Connecting with the Community
Last month, First Federal bank, headquartered in Port Angeles, WA, held a business plan writing workshop at their Downtown Business Solutions Center. It’s their first in a series of small business seminars. This is just one example of many in a trend of credit unions and regional banks turning their attention towards their local communities.
Community outreach has proven to be an effective tool to boost a credit union or bank’s local profile. It stands in stark contrast to the traditional role of branches as a means to deliver account services. Providing classes in community spaces, supporting local arts groups, and assisting local businesses are just a few tactics that exemplify these financial institutions’ commitment to the local community, and help them stand out in a competitive market.
Financial Institutions are actively engaging their local communities
Seattle’s Verity Credit Union supports the arts by integrating the hip neighborhood of Ballard in to their branch. Local art in glass displays are the focal point of the branch entry. A mural stretches the length of the retail space, and in the evening it glows through the mostly glass exterior. This vibrant pop is a perfect fit with the neighborhood’s outgoing and energetic attitude. Verity’s connection with the arts reaches outside the branch itself through hiring local musicians to play “pop-up concerts” in local parks. These performances support the local arts scene and make the local community spaces more active and fun.
Financial institutions are also connecting with people in their communities through education. Portland’s Umpqua bank has a unique offering that generates lots of buzz – they hold yoga classes right in the branch! Personal finance and money management are also popular classes, and they are a very effective way to transform an organization’s mission from just taking care of money to making an investment in people’s financial wellbeing.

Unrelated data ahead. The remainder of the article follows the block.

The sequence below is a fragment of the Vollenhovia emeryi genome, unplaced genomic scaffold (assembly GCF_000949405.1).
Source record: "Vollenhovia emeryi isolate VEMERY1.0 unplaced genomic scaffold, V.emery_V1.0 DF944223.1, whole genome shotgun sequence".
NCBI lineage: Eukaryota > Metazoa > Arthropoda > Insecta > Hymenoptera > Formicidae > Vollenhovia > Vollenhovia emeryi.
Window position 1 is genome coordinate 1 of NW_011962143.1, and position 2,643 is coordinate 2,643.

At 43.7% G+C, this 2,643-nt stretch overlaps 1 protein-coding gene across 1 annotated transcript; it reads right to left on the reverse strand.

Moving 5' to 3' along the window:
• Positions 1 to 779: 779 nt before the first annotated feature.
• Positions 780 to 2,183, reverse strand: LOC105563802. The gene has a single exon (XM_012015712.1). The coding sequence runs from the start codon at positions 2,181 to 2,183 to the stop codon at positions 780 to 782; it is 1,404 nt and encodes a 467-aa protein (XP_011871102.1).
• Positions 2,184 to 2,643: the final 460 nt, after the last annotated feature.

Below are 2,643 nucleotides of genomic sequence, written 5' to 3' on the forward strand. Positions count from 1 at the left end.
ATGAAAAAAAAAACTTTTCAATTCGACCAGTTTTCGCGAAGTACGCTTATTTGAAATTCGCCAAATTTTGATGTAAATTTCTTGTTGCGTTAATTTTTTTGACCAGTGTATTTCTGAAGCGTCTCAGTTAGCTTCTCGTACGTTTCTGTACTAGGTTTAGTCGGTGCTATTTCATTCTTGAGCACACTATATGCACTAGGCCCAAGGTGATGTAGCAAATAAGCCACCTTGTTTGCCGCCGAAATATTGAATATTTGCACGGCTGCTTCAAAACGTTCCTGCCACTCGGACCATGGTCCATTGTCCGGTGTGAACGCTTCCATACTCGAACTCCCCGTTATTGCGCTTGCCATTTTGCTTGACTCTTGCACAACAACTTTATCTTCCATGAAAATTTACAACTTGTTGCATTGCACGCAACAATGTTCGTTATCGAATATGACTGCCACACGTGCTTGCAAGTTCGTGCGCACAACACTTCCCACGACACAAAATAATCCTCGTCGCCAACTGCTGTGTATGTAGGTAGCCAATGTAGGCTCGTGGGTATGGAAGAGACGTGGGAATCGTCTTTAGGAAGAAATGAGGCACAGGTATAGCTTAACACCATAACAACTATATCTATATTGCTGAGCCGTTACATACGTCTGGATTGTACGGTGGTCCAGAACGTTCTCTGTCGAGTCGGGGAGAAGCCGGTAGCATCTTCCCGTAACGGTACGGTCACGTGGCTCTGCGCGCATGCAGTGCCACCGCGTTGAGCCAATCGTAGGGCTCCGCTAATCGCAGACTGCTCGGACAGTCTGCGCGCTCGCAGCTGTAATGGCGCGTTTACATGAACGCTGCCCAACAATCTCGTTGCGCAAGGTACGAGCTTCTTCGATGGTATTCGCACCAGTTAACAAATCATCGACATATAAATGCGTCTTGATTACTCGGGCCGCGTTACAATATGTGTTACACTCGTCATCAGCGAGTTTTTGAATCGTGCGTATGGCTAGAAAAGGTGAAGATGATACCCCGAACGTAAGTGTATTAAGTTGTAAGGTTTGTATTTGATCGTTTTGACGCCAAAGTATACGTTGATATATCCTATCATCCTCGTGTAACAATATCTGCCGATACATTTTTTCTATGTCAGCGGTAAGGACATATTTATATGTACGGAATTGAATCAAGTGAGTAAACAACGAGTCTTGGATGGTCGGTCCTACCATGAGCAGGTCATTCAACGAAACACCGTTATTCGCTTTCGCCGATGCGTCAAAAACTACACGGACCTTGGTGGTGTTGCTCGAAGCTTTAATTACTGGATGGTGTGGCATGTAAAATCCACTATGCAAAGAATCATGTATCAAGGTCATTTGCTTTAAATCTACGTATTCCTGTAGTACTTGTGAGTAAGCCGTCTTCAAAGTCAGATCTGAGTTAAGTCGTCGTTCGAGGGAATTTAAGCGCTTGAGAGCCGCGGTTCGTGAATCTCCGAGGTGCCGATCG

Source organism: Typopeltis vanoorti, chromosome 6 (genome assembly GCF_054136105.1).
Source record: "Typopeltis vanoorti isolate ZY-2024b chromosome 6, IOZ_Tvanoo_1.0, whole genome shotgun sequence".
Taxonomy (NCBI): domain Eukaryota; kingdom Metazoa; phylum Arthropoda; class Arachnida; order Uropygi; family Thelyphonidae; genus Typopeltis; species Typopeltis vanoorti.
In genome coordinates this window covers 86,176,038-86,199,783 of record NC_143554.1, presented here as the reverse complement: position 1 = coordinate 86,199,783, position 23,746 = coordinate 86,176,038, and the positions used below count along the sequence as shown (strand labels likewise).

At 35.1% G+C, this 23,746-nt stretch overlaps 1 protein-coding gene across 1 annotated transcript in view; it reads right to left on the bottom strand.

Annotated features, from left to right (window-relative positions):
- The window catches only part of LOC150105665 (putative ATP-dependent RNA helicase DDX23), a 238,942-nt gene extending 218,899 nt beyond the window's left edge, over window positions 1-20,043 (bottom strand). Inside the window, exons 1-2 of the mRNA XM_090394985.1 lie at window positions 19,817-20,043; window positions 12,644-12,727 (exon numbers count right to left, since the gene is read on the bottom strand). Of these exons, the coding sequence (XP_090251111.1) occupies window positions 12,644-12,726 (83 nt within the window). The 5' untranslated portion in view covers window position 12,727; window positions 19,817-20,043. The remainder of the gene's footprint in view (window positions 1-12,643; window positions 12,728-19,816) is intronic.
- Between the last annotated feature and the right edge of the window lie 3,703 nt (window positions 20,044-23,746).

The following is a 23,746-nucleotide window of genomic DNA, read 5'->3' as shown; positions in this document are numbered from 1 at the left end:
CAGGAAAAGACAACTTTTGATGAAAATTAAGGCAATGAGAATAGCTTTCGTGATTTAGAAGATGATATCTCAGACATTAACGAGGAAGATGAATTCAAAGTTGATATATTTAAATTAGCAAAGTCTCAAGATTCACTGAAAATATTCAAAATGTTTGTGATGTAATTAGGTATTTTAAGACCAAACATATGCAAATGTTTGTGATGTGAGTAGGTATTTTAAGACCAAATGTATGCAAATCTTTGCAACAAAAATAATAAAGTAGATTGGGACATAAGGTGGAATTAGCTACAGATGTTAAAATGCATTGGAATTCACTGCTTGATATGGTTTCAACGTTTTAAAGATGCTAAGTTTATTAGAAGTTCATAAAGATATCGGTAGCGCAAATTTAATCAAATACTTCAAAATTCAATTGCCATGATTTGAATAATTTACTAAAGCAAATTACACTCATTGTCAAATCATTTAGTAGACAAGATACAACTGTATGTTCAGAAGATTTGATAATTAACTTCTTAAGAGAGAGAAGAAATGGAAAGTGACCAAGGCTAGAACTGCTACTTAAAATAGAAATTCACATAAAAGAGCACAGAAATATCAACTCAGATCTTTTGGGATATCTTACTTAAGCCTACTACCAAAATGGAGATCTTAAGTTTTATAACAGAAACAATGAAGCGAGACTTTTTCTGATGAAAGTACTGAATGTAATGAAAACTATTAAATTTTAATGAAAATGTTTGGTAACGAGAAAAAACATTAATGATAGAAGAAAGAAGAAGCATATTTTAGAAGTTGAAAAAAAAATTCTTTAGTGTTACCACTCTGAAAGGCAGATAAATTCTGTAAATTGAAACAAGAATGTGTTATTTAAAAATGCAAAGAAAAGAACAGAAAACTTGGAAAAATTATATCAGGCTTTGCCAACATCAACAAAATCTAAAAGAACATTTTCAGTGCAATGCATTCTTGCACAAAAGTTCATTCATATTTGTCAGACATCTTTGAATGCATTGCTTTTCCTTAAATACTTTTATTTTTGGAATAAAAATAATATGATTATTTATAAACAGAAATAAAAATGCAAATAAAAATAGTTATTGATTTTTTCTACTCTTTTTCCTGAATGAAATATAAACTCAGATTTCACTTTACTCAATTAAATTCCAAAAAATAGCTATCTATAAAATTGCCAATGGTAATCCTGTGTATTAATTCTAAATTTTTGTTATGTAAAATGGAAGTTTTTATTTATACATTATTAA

Small businesses are a major part of the local economy. A number of credit unions and banks are designing their branches to support and nurture the startup and entrepreneur community. CHROME, a credit union out of Pittsburgh, has a small business incubator and meeting spaces at their flagship branch. Members and non-members alike are invited to hold informal meetings and give presentations, interactions that were often taking place in noisy or crowded coffee shops. Giving small businesses breathing room and a professional environment helps them get a toehold in a market without having to invest in expensive facilities. It’s a favor that is often repaid in the form of business and personal banking accounts.
People notice when you invest in their local communities
Local investment and outreach has a noticeable effect on the reputation of organizations. All too often people see banks as outsiders, managing their money from afar rather than investing in them. By giving back and participating in local events, credit unions and community banks earn the respect of local communities and business leaders. This helps shift the perceived role of a financial institution from that of a mere product provider to a trusted partner, one that adds value to the neighborhood through a shared stake in the community’s economic success. It’s with these community and economic partners that many consumers choose to take their business.